MS: My latest release is a novel called The Things We Cannot Say. I’ve joked before that it’s a mashup of The Mayor of Casterbridge, The Scarlet Letter, and The Exorcist. And it’s really not a joke! I was reading the opening scene of The Mayor of Casterbridge with one of my classes—it’s the scene where a man gets drunk in public and auctions off his wife and kid to a sailor—and I thought, I could do something with that. So I wrote this scene where a guy—this lousy, controlling, drunken excuse for a father—takes his daughter to dinner to discuss her college plans, and he ends up getting mad and drunk and sending her off with a stranger. And the book is about this dad pursuing her as she grows up and finds success, and he wants to ruin her, because he evolves into this evil entity, like a demonic version of Chillingworth from The Scarlet Letter, a guy whose sole purpose on this planet is to destroy somebody’s happiness.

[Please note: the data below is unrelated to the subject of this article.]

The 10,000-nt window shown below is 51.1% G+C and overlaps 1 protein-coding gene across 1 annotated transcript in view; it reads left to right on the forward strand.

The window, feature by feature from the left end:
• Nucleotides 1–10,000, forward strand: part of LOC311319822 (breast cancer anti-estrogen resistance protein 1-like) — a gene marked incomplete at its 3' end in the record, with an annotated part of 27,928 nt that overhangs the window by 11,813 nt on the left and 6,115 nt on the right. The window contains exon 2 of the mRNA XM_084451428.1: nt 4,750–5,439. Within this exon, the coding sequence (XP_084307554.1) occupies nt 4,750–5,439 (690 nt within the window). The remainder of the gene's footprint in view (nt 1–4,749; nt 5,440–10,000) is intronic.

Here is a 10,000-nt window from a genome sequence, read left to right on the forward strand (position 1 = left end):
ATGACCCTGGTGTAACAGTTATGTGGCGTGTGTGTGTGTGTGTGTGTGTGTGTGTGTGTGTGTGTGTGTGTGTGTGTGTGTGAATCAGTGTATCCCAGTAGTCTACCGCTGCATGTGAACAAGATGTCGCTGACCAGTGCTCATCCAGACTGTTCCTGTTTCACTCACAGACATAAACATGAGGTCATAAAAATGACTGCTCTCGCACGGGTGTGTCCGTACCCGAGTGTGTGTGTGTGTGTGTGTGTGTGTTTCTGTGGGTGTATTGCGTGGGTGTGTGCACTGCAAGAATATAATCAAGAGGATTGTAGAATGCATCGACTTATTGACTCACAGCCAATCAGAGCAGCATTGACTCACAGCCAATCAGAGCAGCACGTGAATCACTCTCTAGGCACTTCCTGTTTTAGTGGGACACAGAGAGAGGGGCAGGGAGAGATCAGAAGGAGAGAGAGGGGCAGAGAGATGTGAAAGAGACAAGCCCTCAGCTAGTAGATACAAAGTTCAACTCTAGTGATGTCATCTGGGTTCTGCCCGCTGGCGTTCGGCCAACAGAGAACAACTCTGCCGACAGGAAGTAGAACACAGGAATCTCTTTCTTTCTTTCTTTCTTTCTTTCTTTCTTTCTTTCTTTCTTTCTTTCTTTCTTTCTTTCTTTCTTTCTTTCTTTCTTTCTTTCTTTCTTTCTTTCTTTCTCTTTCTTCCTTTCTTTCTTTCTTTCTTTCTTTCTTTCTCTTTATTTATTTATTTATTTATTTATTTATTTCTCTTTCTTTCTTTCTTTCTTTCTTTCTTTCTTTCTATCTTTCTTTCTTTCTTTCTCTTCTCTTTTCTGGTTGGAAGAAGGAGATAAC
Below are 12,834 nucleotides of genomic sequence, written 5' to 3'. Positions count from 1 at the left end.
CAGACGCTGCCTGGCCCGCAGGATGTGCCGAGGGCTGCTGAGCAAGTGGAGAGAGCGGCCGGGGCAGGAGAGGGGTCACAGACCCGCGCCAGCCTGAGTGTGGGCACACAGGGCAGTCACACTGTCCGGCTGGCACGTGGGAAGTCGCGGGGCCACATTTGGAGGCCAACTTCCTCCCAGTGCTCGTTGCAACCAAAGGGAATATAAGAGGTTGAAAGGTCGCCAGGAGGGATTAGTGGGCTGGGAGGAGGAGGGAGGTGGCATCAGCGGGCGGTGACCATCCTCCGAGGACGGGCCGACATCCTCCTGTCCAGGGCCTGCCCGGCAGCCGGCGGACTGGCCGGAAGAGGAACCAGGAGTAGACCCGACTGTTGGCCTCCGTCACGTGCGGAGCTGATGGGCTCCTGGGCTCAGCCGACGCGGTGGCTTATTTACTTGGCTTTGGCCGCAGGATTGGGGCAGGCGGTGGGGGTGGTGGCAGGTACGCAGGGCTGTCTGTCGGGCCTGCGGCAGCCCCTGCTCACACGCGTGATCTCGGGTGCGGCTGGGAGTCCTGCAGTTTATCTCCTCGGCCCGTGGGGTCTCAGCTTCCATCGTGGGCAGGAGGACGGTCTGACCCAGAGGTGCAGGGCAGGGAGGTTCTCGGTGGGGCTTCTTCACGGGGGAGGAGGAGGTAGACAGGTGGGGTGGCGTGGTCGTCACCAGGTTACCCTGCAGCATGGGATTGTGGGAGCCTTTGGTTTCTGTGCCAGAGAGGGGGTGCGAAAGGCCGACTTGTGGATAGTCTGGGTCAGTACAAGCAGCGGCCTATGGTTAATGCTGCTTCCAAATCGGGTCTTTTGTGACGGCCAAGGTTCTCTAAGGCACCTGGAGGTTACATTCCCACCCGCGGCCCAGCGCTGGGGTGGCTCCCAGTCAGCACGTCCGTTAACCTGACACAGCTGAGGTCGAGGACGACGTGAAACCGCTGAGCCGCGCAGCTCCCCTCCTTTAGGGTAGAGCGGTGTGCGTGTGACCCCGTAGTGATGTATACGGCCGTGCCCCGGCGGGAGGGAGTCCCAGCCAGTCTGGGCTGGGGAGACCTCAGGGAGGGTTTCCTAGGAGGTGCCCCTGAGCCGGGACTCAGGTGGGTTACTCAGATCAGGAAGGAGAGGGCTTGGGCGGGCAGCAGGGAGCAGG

KR: That’s one hell of a mashup! What are you working on now?
MS: Two things. I’m writing a new novel. It’s about, well… a vampire with mafia connections who runs an inn in a mining camp in Arkansas, and decades after her death, she still likes to do the odd favor for the desperate and criminal. It’s every bit as bizarre as it sounds. I’m also on the brink of releasing a collection of short stories.
KR: Sold! I think the sparkly vampires damaged the sub-genre to a degree so this sounds fantastic. You find yourself on a desert island, which three people would you wish to be deserted with you and why?
You can choose a) one fictional character from your writing, b) one fictional character from any other book, and c) one real-life person that is not a family member or friend.